The Life of Sir John Richardson.

A typical Victorian biography of an exemplary life, with a good deal of material from his journals, and considerable emphasis on Richardson’s religious convictions.

p. 5, as a great reader as student at Edinburgh: He was a conscientious student, and his insatiable thirst for knowledge led him to read extensively on the most various subjects.

p. 24, writing about his ship Blossom in mid-Atlantic and then Funchal Bay: ‘I am extremely well-pleased with the “Blossom,” and the officers are very pleasant companions. Most of them are men of more knowledge and reading than I have met at sea before, and when we put our books together we have a very respectable library.’ [But there were problems with the Captain P——n ]: While the young officers were amusing themselves writing sonnets, the Captain thought they were plotting against his authority or enjoying jokes at his expense. His inability to share in their pursuits made them distasteful to him, and nothing is so irritating to an ignorant captain as to see those under him enjoying a book or cultivating literary tastes.

p. 29, aboard Blossom with Captain Beaufort: Instead of discouraging the pursuit of knowledge, Captain Beaufort allowed perfect freedom of access to his excellent library—a privilege which proved of essential advantage to Mr. Richardson in pursuing his studies at this period, when cut off from many opportunities of improvement.

p. 32, a picture of life aboard ship: You wish to know how I spend my time; and as there is a great deal of sameness in all my days, it will be easily done…. At ten we generally go to bed; the intermediate time I usually spend reading or walking upon deck, as we have not even a pack of cards or backgammon-board amongst us.

p. 38, while blockading Toulon aboard Bombay in 1811 he enthusiastically described his cabin: My cabin is twenty-one feet long and seven broad. I have spent all my spare cash in adorning it. In that small space, I have contrived to stuff a sofa, a dressing-table a chest of drawers, and book-case containing upwards of a hundred volumes; besides, by mean of a curtain, it is divided into two apartments, a dressing-room and a sitting room.

p. 55: In the late attack on Washington, our troops destroyed the few works of art which were found there, and were barbarous enough to burn the public library [Library of Congress, 1814], so that our conduct will not bear to be compared with that of the half- civilised Russians, who, with infinitely greater provocation, respected the monuments of learning and of the arts, during their progress through France.

p. 61, on his appointment to the first Franklin overland expedition: Having gained the acquiescence of his wife, he followed the leadings of Providence. In the wastes of the northern wilderness, the nobler points of his character were to be brought prominently out.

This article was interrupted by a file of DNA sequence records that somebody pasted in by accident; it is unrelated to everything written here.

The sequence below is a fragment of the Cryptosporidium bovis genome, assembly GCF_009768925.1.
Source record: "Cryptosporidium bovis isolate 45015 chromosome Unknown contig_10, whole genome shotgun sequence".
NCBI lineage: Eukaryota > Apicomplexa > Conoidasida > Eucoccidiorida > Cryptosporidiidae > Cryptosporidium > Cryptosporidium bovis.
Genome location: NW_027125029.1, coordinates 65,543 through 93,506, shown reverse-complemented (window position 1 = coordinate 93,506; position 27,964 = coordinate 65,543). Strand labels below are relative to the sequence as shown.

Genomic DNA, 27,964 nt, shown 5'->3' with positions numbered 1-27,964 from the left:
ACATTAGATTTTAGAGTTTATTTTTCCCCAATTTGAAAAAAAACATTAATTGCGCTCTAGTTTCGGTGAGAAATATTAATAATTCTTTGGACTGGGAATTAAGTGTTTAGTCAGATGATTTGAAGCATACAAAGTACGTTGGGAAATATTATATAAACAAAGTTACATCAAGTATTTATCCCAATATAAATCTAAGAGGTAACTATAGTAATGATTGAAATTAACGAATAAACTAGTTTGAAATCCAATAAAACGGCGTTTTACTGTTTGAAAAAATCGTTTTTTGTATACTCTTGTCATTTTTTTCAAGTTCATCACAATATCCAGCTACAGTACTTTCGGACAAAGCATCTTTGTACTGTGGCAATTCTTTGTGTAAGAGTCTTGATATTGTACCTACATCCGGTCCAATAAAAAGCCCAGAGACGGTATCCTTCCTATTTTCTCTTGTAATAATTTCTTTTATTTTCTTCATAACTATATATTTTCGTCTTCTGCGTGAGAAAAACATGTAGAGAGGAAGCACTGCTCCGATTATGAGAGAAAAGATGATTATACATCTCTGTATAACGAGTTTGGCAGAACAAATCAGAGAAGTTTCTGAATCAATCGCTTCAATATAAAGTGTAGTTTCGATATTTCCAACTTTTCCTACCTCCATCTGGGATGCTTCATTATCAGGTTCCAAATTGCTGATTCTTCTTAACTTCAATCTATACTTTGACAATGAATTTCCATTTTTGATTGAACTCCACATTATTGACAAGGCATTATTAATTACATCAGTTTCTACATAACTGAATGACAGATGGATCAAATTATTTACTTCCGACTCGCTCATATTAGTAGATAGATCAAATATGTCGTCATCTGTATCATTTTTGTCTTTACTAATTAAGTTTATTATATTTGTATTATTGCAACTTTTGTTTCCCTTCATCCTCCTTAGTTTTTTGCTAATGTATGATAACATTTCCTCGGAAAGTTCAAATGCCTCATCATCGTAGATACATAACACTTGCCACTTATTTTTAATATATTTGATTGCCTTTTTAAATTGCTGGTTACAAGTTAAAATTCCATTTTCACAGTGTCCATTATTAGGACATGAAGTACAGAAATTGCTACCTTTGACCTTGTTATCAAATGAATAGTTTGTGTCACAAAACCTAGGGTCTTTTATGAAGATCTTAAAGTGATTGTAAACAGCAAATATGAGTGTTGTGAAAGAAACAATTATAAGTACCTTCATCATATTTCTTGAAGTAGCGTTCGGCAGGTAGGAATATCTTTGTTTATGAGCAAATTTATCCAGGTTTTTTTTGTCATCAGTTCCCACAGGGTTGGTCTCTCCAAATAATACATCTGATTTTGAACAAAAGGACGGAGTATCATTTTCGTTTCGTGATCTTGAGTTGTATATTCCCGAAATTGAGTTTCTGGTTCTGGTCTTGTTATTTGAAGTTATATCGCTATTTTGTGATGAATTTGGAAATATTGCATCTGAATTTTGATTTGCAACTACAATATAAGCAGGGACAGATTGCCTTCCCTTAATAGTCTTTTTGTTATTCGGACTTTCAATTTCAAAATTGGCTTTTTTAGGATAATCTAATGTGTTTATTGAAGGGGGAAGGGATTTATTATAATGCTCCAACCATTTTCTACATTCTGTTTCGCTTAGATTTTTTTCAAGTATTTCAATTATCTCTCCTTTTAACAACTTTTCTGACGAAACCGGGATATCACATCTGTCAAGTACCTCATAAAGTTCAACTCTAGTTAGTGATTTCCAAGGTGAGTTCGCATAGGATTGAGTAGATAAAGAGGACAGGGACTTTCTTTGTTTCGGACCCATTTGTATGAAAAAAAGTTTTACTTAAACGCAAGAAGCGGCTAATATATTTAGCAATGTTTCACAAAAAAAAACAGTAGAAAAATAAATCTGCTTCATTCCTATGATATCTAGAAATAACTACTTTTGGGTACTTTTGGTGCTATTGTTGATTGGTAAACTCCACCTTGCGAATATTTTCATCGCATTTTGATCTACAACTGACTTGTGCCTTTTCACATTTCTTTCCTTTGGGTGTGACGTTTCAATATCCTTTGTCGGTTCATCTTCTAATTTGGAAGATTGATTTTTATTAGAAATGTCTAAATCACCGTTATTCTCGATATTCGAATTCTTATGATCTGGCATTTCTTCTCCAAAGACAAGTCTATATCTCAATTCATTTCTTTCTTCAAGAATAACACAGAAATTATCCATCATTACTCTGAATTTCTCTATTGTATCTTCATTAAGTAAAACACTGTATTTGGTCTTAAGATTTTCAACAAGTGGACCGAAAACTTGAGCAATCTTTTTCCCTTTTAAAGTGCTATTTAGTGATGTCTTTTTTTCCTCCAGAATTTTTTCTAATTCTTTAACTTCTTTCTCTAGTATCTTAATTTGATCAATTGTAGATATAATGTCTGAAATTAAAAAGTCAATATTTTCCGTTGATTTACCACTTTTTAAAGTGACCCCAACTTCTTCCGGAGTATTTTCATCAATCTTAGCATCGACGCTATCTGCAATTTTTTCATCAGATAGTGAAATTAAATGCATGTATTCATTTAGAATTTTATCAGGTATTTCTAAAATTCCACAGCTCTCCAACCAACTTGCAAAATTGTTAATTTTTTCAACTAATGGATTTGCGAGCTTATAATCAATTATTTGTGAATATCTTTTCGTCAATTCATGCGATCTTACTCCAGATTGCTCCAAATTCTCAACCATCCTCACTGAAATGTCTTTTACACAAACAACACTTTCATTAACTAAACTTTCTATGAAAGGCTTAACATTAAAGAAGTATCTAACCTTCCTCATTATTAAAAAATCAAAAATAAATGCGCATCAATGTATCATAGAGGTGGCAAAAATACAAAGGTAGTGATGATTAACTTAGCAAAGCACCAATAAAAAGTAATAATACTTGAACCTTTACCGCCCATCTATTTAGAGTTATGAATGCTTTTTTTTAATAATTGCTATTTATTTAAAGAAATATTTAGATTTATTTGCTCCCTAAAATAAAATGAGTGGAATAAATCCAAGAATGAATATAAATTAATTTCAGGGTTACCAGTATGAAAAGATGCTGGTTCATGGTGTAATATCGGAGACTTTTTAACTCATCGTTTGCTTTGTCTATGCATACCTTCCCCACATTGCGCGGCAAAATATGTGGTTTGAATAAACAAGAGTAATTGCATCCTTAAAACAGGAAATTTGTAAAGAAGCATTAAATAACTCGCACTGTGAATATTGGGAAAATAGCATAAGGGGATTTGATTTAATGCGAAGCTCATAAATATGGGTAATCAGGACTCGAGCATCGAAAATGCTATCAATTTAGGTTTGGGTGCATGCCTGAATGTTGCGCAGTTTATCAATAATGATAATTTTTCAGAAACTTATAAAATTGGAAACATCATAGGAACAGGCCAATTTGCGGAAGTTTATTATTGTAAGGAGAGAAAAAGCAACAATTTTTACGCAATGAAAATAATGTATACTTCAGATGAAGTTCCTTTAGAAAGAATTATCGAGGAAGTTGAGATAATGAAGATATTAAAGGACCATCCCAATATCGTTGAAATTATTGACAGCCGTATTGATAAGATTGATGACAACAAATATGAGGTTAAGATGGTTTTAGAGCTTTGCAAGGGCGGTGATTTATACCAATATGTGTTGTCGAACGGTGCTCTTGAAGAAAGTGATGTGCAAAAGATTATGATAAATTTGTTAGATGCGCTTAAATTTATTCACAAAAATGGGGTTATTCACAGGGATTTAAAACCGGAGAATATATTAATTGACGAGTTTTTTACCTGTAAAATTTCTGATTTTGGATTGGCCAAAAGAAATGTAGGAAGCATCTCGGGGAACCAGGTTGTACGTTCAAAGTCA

p. 100: on Hood’s death [murder]: ‘Bickerstith’s Scripture Help’ was lying open beside the body, as if it had fallen from his hand, and it is probable that he was reading it at the instant of his death.

p. 112, on the consolations of religion

p. 147, on winter amusements in 1827 at Fort Franklin.

p. 202: I carry my Bible and Prayer-Book with me, and also an excellent book by Bishop Wilson, which I find a great help to my devotion…. [from Lake Superior in 1848]

p. 223, November 2 [1848], to his wife: My library, as you know, is a very small one, but it is a great solace. Most of the books were chosen by yourself, and I thank you, dear, for making so good a selection, which will bear recurring to again and again. I feel the advantage of having only a few books, in that one reads with more care and deliberation. It is owing to this that I have felt Shakespere’s beauties more than I ever had time to do before. I have read through the one volume of his plays your mother gave me, with great pleasure, since coming to Fort Confidence, and shall do so again, at least once a month, during my stay.

My after tea treat, at present, is from your copy of Bacon’s ‘Essays’ and Cowper’s ‘Task.’ The return of our messenger from Fort Simpson may be described in Cowper’s words, from his ‘Winter’s Evening on the Arrival of the Post,’ with a very slight alteration… [and then Richardson gives his altered version].

p. 260: During the winter [1964], his time was chiefly occupied in reading old Scottish authors, and some of the prophetical books in Wickliffe’s translation of the Bible.

p. 267, re Richardson’s death and tombstone: One of the verses of Scripture inserted on his tombstone is from the twenty-seventh Psalm, which Franklin and he used to repeat to each other, at Fort Enterprise, when too weak to hold a book.